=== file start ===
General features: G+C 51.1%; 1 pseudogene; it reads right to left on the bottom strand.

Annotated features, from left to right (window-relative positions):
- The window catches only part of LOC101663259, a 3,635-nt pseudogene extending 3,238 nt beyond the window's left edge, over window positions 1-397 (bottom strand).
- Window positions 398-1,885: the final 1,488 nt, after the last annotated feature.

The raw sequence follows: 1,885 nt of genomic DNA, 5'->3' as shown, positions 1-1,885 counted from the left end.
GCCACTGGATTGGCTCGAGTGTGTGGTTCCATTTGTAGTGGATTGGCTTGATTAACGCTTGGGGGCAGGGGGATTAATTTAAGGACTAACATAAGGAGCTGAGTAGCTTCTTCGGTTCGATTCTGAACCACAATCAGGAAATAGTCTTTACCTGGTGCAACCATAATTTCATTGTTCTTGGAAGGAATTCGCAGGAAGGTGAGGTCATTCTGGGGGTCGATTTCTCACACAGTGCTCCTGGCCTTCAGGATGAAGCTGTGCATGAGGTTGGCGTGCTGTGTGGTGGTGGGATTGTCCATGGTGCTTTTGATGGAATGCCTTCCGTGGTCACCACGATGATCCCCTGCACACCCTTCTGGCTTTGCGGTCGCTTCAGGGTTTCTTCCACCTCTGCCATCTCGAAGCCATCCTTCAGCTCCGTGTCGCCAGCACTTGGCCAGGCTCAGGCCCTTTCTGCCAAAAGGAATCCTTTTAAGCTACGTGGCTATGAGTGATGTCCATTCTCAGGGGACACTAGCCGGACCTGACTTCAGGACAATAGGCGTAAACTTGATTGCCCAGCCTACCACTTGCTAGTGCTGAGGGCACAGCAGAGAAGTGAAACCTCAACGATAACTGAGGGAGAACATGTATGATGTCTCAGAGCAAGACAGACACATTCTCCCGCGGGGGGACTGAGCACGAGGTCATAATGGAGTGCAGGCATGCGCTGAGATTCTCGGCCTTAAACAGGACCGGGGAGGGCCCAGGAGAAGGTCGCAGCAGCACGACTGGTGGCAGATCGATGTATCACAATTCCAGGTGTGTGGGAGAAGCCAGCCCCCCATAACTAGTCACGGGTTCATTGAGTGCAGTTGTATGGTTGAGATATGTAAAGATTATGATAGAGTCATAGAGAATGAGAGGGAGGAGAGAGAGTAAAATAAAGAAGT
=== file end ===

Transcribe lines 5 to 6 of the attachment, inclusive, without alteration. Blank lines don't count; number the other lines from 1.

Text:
The raw sequence follows: 1,885 nt of genomic DNA, 5'->3' as shown, positions 1-1,885 counted from the left end.
GCCACTGGATTGGCTCGAGTGTGTGGTTCCATTTGTAGTGGATTGGCTTGATTAACGCTTGGGGGCAGGGGGATTAATTTAAGGACTAACATAAGGAGCTGAGTAGCTTCTTCGGTTCGATTCTGAACCACAATCAGGAAATAGTCTTTACCTGGTGCAACCATAATTTCATTGTTCTTGGAAGGAATTCGCAGGAAGGTGAGGTCATTCTGGGGGTCGATTTCTCACACAGTGCTCCTGGCCTTCAGGATGAAGCTGTGCATGAGGTTGGCGTGCTGTGTGGTGGTGGGATTGTCCATGGTGCTTTTGATGGAATGCCTTCCGTGGTCACCACGATGATCCCCTGCACACCCTTCTGGCTTTGCGGTCGCTTCAGGGTTTCTTCCACCTCTGCCATCTCGAAGCCATCCTTCAGCTCCGTGTCGCCAGCACTTGGCCAGGCTCAGGCCCTTTCTGCCAAAAGGAATCCTTTTAAGCTACGTGGCTATGAGTGATGTCCATTCTCAGGGGACACTAGCCGGACCTGACTTCAGGACAATAGGCGTAAACTTGATTGCCCAGCCTACCACTTGCTAGTGCTGAGGGCACAGCAGAGAAGTGAAACCTCAACGATAACTGAGGGAGAACATGTATGATGTCTCAGAGCAAGACAGACACATTCTCCCGCGGGGGGACTGAGCACGAGGTCATAATGGAGTGCAGGCATGCGCTGAGATTCTCGGCCTTAAACAGGACCGGGGAGGGCCCAGGAGAAGGTCGCAGCAGCACGACTGGTGGCAGATCGATGTATCACAATTCCAGGTGTGTGGGAGAAGCCAGCCCCCCATAACTAGTCACGGGTTCATTGAGTGCAGTTGTATGGTTGAGATATGTAAAGATTATGATAGAGTCATAGAGAATGAGAGGGAGGAGAGAGAGTAAAATAAAGAAGT